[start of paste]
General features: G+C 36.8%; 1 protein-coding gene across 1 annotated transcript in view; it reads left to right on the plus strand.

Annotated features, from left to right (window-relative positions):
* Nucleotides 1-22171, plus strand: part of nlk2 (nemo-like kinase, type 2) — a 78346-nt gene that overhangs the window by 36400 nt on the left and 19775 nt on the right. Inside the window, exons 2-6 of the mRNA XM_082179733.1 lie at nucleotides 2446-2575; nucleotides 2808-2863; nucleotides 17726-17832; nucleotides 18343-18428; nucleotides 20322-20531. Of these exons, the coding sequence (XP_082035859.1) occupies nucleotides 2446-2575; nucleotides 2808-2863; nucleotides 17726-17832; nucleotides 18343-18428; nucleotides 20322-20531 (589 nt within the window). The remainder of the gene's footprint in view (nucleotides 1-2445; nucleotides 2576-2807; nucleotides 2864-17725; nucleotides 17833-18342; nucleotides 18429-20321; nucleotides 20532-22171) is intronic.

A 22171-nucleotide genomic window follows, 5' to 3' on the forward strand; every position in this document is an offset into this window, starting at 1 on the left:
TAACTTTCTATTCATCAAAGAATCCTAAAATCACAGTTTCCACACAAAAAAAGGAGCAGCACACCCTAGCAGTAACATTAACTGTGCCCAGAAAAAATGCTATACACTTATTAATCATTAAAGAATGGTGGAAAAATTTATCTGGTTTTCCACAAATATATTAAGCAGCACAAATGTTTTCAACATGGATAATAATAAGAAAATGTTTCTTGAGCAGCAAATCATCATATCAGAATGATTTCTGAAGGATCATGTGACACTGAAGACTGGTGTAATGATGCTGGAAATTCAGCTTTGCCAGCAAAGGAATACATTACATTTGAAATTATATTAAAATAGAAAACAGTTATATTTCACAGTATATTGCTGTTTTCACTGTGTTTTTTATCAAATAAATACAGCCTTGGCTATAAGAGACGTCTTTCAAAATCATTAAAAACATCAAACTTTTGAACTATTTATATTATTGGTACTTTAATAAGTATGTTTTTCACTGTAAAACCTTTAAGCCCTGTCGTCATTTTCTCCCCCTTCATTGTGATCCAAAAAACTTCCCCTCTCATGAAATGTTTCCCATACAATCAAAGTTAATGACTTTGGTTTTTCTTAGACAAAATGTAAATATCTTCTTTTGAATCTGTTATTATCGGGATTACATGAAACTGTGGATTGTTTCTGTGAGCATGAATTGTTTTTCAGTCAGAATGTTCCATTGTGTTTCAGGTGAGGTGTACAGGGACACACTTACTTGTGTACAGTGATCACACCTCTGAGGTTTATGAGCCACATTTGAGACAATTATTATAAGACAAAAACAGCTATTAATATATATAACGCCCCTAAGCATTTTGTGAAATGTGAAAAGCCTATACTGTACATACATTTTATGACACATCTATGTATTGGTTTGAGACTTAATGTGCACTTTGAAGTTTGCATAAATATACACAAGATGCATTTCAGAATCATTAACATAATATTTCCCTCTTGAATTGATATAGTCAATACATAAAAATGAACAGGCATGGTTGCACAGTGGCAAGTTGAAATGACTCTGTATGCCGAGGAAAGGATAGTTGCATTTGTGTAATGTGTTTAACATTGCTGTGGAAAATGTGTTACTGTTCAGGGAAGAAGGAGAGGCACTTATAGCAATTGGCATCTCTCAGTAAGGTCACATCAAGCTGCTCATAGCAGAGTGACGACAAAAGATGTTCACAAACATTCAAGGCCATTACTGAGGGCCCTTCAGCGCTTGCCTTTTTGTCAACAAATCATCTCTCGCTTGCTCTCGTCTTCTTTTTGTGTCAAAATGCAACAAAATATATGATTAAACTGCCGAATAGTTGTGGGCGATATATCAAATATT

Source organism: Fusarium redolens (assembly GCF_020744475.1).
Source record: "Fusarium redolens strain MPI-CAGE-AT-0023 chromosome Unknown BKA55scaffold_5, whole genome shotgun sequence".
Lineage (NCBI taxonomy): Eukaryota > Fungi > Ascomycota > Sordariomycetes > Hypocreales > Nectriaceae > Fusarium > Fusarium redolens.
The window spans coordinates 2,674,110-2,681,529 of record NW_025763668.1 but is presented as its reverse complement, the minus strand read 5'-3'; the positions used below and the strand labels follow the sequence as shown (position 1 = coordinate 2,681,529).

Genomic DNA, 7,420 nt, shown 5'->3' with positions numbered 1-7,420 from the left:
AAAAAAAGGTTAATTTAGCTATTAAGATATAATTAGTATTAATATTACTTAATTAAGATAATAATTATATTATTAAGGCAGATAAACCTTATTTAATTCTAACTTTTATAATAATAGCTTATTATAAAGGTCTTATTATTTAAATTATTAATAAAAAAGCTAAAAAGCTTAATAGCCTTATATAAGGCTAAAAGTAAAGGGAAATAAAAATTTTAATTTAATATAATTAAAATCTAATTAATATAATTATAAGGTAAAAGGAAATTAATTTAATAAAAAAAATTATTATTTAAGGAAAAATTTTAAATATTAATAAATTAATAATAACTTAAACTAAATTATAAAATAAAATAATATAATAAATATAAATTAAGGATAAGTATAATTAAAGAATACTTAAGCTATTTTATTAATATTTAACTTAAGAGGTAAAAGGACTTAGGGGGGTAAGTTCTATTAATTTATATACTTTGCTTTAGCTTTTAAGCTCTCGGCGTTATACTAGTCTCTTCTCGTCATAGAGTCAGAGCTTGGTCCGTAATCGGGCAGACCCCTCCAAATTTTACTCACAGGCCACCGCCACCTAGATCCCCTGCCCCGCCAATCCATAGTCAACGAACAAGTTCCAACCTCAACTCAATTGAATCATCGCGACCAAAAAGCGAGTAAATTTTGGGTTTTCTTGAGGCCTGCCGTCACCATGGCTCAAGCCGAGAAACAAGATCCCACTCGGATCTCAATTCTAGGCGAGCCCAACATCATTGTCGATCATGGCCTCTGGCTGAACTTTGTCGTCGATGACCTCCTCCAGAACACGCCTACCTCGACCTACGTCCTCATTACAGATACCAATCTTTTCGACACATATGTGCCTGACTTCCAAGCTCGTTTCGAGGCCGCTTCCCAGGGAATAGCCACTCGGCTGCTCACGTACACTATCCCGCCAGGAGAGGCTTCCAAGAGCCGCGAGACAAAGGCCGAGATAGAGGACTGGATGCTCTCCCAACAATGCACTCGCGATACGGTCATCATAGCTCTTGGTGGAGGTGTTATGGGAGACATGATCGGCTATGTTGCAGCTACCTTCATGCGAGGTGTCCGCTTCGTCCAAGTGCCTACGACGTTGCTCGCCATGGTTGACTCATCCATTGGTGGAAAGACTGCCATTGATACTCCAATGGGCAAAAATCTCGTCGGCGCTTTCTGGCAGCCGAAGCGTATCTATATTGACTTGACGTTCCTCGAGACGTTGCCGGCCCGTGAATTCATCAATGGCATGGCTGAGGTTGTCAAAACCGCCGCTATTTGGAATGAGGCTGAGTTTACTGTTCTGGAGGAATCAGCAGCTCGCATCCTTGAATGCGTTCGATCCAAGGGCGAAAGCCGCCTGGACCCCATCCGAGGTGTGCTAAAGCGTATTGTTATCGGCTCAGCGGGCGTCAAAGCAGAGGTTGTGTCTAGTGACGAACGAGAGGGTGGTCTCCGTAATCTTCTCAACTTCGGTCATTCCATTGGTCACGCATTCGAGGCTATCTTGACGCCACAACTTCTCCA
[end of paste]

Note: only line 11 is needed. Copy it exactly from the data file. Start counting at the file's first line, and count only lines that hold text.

AAAAAAAGGTTAATTTAGCTATTAAGATATAATTAGTATTAATATTACTTAATTAAGATAATAATTATATTATTAAGGCAGATAAACCTTATTTAATTCTAACTTTTATAATAATAGCTTATTATAAAGGTCTTATTATTTAAATTATTAATAAAAAAGCTAAAAAGCTTAATAGCCTTATATAAGGCTAAAAGTAAAGGGAAATAAAAATTTTAATTTAATATAATTAAAATCTAATTAATATAATTATAAGGTAAAAGGAAATTAATTTAATAAAAAAAATTATTATTTAAGGAAAAATTTTAAATATTAATAAATTAATAATAACTTAAACTAAATTATAAAATAAAATAATATAATAAATATAAATTAAGGATAAGTATAATTAAAGAATACTTAAGCTATTTTATTAATATTTAACTTAAGAGGTAAAAGGACTTAGGGGGGTAAGTTCTATTAATTTATATACTTTGCTTTAGCTTTTAAGCTCTCGGCGTTATACTAGTCTCTTCTCGTCATAGAGTCAGAGCTTGGTCCGTAATCGGGCAGACCCCTCCAAATTTTACTCACAGGCCACCGCCACCTAGATCCCCTGCCCCGCCAATCCATAGTCAACGAACAAGTTCCAACCTCAACTCAATTGAATCATCGCGACCAAAAAGCGAGTAAATTTTGGGTTTTCTTGAGGCCTGCCGTCACCATGGCTCAAGCCGAGAAACAAGATCCCACTCGGATCTCAATTCTAGGCGAGCCCAACATCATTGTCGATCATGGCCTCTGGCTGAACTTTGTCGTCGATGACCTCCTCCAGAACACGCCTACCTCGACCTACGTCCTCATTACAGATACCAATCTTTTCGACACATATGTGCCTGACTTCCAAGCTCGTTTCGAGGCCGCTTCCCAGGGAATAGCCACTCGGCTGCTCACGTACACTATCCCGCCAGGAGAGGCTTCCAAGAGCCGCGAGACAAAGGCCGAGATAGAGGACTGGATGCTCTCCCAACAATGCACTCGCGATACGGTCATCATAGCTCTTGGTGGAGGTGTTATGGGAGACATGATCGGCTATGTTGCAGCTACCTTCATGCGAGGTGTCCGCTTCGTCCAAGTGCCTACGACGTTGCTCGCCATGGTTGACTCATCCATTGGTGGAAAGACTGCCATTGATACTCCAATGGGCAAAAATCTCGTCGGCGCTTTCTGGCAGCCGAAGCGTATCTATATTGACTTGACGTTCCTCGAGACGTTGCCGGCCCGTGAATTCATCAATGGCATGGCTGAGGTTGTCAAAACCGCCGCTATTTGGAATGAGGCTGAGTTTACTGTTCTGGAGGAATCAGCAGCTCGCATCCTTGAATGCGTTCGATCCAAGGGCGAAAGCCGCCTGGACCCCATCCGAGGTGTGCTAAAGCGTATTGTTATCGGCTCAGCGGGCGTCAAAGCAGAGGTTGTGTCTAGTGACGAACGAGAGGGTGGTCTCCGTAATCTTCTCAACTTCGGTCATTCCATTGGTCACGCATTCGAGGCTATCTTGACGCCACAACTTCTCCA